These convictions have been growing in me – and so I was especially delighted to find that in my conversations with leaders in Cambodia there was a shared desire for better understanding and for more generous space in investigating the realities and needs of gender and sexual minorities in that context. Mind you, as far I understand, the church in Cambodia isn’t touching this subject with a ten foot pole. And indeed, the church across the world is generally resistant to proactive innovation in responding to controversial matters such as this. But in the NGO world, these human realities, regardless of culture, aren’t so easily ignored.
As I’ve been reflecting and pondering the insights I’m beginning to gain about the Asian context, I’ve had the opportunity to have a couple more conversations that have encouraged me that God is putting some of the pieces of this next chapter together.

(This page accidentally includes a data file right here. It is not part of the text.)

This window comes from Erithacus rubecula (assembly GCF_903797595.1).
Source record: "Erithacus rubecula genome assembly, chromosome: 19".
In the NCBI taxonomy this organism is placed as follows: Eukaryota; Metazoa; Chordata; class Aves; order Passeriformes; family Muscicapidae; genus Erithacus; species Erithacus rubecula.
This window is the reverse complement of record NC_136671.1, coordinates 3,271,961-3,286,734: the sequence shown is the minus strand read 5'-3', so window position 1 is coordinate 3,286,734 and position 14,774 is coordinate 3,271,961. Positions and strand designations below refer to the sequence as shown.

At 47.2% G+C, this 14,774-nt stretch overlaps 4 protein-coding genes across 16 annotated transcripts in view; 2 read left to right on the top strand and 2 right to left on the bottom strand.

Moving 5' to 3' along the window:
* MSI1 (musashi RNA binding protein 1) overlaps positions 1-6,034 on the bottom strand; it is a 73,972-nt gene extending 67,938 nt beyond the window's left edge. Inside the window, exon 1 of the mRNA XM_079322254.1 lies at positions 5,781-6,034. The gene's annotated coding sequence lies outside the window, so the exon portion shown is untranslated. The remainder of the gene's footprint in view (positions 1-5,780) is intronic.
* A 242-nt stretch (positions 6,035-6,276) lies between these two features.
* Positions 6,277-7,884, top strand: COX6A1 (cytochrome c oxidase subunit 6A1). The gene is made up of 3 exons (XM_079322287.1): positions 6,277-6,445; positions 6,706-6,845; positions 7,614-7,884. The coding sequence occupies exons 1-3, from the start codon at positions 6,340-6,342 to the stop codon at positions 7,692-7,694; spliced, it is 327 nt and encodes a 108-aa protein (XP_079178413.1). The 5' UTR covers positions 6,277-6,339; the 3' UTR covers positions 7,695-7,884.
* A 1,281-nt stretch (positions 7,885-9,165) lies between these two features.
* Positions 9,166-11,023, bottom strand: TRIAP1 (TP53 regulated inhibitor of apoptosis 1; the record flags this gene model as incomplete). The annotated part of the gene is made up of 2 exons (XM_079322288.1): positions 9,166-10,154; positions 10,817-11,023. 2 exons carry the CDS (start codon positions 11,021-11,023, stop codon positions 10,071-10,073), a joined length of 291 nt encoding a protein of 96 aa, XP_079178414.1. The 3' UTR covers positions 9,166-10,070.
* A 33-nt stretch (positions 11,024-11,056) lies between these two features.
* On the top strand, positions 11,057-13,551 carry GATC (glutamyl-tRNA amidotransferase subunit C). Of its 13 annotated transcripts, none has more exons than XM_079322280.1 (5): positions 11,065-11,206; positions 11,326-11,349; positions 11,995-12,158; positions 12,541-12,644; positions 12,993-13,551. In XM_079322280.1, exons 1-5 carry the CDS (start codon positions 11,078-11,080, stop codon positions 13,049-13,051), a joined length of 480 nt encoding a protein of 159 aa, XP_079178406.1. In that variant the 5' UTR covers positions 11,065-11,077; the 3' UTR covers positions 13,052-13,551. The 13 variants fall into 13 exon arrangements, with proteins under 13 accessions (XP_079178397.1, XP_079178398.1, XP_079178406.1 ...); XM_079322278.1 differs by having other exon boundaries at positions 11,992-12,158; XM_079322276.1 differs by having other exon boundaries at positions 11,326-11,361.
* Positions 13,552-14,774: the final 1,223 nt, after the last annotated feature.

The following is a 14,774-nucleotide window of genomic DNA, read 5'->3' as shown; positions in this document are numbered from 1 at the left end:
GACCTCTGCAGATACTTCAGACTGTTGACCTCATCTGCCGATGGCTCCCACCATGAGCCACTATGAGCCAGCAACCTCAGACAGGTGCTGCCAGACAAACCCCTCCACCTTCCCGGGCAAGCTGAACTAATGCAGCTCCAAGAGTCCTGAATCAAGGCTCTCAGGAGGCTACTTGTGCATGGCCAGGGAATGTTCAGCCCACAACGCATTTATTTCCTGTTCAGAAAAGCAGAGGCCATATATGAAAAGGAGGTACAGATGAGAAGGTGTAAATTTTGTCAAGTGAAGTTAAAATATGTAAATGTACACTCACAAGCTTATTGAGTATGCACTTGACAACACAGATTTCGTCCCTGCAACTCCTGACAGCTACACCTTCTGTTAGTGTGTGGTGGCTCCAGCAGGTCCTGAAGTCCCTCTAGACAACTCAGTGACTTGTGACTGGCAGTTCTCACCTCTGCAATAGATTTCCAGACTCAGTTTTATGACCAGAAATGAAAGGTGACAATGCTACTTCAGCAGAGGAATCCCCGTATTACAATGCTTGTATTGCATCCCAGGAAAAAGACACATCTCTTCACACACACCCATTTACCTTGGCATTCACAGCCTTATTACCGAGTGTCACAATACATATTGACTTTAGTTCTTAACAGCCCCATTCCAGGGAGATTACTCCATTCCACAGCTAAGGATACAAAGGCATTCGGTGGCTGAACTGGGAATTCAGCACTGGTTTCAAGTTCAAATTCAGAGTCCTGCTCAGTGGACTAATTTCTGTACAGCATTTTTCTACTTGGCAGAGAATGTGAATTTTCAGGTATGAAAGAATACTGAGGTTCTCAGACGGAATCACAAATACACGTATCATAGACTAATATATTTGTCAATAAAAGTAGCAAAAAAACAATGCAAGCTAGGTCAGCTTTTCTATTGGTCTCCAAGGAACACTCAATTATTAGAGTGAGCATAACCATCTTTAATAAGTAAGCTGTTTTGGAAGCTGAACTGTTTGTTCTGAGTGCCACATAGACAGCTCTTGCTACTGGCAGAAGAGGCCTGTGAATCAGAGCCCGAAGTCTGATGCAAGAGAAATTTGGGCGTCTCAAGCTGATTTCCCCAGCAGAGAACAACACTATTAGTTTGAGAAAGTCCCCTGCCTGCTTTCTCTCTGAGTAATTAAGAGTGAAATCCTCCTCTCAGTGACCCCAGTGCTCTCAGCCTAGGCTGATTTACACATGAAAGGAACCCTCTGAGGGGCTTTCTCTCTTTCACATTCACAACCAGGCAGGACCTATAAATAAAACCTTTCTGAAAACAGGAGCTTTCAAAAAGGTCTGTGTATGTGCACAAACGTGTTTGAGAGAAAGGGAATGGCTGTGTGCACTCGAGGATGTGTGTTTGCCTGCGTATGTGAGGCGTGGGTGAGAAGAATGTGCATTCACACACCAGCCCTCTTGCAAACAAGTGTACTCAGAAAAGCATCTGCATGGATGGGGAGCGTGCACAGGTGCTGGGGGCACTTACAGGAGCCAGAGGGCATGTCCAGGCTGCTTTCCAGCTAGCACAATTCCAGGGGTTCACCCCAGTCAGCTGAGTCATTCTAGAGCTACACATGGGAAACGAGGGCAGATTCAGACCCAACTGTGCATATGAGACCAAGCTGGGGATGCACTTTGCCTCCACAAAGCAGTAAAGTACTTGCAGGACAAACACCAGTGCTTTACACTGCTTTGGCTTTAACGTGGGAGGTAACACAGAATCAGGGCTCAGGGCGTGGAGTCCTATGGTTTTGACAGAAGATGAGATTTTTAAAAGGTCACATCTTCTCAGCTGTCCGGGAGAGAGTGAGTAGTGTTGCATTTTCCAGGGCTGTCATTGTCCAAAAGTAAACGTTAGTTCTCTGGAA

One ministry contact works with communities that speak Urdu and Farsi. These connections are predominantly Muslim. However, in the Canadian context there are also Christian churches who serve this population. A reality like a child coming out for this people group is a very challenging and difficult experience. And where the parents are immigrants and the children have grown up in Canada, there can be explosive conflict. Honour killing is not unheard of in these situations. The opportunity to learn more about the cultural context from these pastors and to offer some of my learning from the last ten years to help them pastor effectively is another step in being equipped to better understand how to contribute to a global conversation.
Another ministry connection has a new portfolio to tackle. She will be the program director for the General Assembly of the World Evangelical Association. Perhaps there will be the opportunity to launch another conversation in this context that considers more than just an ex-gay paradigm as a response to the reality of gender and sexual minority individuals.